Mothers of Tweens: Remaining Friends When Your Daughters Have “Broken-Up”

Traditionally, middle school girls are fickle when it comes to friendship.

One day, they are best friends. The next day, they’re enemies.

The cycle may end when the girls go their separate ways or continue for a tumultuous time. It’s a roller coaster of emotions and mothers are often dragged along for the ride. It gets even more complicated when they’re friends.

Can you remain friends when your daughters have “broken up?”

Dr. Brett Laursen, author of “Relationship Pathways, From Adolescence to Young Adulthood,” says yes. “If the girls aren’t really friends anymore, the mothers can certainly provide them with the opportunity to learn how to behave civil-mannered to people that they aren’t close to anymore.”
His teenage daughter dated a boy from their carpool. When they broke up, she still had to drive with him to school. It was difficult at first, but she learned an important lesson.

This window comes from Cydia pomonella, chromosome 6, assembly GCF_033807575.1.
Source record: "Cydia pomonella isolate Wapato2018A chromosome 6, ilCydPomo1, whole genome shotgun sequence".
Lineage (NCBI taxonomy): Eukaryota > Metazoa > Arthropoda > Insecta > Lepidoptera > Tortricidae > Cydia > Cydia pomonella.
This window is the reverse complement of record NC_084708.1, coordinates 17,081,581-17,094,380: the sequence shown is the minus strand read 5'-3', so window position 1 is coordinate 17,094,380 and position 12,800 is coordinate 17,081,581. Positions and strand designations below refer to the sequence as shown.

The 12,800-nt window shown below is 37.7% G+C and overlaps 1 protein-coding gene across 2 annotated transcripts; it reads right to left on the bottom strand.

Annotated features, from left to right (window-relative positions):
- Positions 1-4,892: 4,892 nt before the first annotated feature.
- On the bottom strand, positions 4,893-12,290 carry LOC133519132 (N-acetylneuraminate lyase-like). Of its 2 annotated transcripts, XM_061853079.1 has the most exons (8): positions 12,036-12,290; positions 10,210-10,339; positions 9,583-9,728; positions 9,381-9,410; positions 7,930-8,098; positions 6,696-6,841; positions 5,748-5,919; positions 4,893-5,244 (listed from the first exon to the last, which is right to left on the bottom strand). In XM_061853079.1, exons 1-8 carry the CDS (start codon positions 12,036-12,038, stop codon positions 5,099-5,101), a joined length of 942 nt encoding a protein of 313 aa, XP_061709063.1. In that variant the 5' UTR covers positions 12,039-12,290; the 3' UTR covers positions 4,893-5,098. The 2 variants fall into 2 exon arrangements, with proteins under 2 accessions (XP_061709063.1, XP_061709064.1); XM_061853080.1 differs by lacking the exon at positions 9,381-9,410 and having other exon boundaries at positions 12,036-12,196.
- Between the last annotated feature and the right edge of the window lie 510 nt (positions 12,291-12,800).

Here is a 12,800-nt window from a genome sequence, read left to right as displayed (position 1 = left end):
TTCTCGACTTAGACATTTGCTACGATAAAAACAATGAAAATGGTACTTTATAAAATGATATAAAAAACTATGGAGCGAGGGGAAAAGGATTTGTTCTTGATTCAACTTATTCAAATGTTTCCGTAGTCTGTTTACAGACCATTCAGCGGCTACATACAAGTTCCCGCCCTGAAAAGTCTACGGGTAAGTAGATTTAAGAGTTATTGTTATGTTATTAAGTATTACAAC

“When you go into a relationship, you have to realize that maybe it will continue or maybe it won’t,” says Dr. Laursen. “You have to consider the consequences of your behavior when you exit.”

Girls can be cruel

If your daughter is bullied or dumped by a friend, then maintaining constant contact with that other family might be interpreted as a lack of support, says Dr. Irene Levine, author of “Best Friends Forever: Surviving A Break-up With Your Best Friend.” If your child feels supported and understood, they feel validated,” says Rachel Kelber, a social worker with Jewish Child and Family Services.

A mother can validate her daughter’s feelings by:

  • Asking how she feels
  • Sharing a story about a disagreement she had with a friend
  • Explaining the coping skills she used to work through that disagreement.

“They will learn, through modeling, that friends can overcome problems and retain their friendships despite disagreements,” Dr. Levine says. “They will also learn to be independent and not rely on their parents to resolve their friendship problems.”

By observing their mothers friendships, Kelber says girls learn:

  • How to be a good friend
  • Conflict resolution
  • Skill building
  • Communication
  • Managing emotions
  • Coping skills

That’s not to say mothers should always remain friends. “In these fights between the kids, other stuff emerges about the parents that you didn’t know,” says Mary Rose, a therapist with Metropolitan Family Services in Evanston/Skokie. “A lot of people assume they share the same family values, honesty, kindness and empathy. But they don’t. If they have a total disregard for your child, you want to rethink your friendship with them.”